Alcohol cues, approach bias, and inhibitory control: applying a dual process model to alcohol sensitivity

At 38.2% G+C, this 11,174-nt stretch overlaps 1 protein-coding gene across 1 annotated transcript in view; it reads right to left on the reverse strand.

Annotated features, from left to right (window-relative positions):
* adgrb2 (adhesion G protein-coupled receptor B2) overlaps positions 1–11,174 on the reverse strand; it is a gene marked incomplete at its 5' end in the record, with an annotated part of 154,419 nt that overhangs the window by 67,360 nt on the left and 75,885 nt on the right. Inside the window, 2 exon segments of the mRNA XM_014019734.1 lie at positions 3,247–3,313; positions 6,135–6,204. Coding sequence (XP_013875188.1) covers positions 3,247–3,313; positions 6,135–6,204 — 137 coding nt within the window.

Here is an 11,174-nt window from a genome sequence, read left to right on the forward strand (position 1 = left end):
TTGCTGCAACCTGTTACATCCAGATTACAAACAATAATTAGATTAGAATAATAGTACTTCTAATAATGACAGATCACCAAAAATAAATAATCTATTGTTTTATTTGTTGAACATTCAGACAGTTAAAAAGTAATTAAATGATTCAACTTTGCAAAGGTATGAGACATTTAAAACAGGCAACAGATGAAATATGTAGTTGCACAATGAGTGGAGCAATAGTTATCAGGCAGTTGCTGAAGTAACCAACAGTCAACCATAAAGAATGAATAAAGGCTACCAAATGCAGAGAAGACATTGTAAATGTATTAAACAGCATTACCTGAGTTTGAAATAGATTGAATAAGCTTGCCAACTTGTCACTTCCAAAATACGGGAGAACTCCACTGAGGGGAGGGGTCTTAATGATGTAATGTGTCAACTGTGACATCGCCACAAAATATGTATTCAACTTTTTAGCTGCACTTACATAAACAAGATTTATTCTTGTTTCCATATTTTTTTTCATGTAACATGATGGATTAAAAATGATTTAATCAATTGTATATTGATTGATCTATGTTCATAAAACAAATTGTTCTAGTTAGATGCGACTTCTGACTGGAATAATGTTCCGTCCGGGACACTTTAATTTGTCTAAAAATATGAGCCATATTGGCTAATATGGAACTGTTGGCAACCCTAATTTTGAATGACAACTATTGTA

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[ACCESS RESTRICTED TO THE UNIVERSITY OF MISSOURI AT AUTHOR'S REQUEST.] Low sensitivity to the acute effects of alcohol, or needing a relatively large amount to feel alcohol's effects, is a risk factor for developing AUDs and related problems. Dual process models of addiction posit that decisions to engage in substance use are governed by the relative strength of two modes of information processing: an impulsive, approach-motivational process, and a reflective, cognitive control process regulating approach tendencies. The current study had two main aims: (1) to test for differences in alcohol approach bias among high- and low-sensitivity drinkers, and (2) to investigate the neural and behavioral consequences of this bias for inhibitory control in the presence of alcohol cues. Eighty-five participants varying in alcohol sensitivity completed an Alcohol-Approach Avoidance Task and a Cued Go/No-Go Task while ERPs were recorded. Low sensitivity individuals showed automatic approach tendencies towards alcohol cues in the Alcohol-AAT and additionally, a behavioral approach bias in the Cued Go/No-Go Task by responding faster to alcohol targets than nonalcohol targets. These individuals experienced behavioral inhibition deficits during alcohol-cued trials that required the withholding of a prepotent response. Analyses of the ERP data indicated that alcohol-cued trials in which a prepotent behavioral response must be suppressed elicited increased N200 and P300 amplitude among LS individuals that was not seen on nonalcohol-cued trials. Together, these data indicate that alcohol cues elicit an approach bias among LS individuals, translating into greater difficulty inhibiting behavioral responses in the presence of such cues, a pattern generally supportive of dual process models of substance use.
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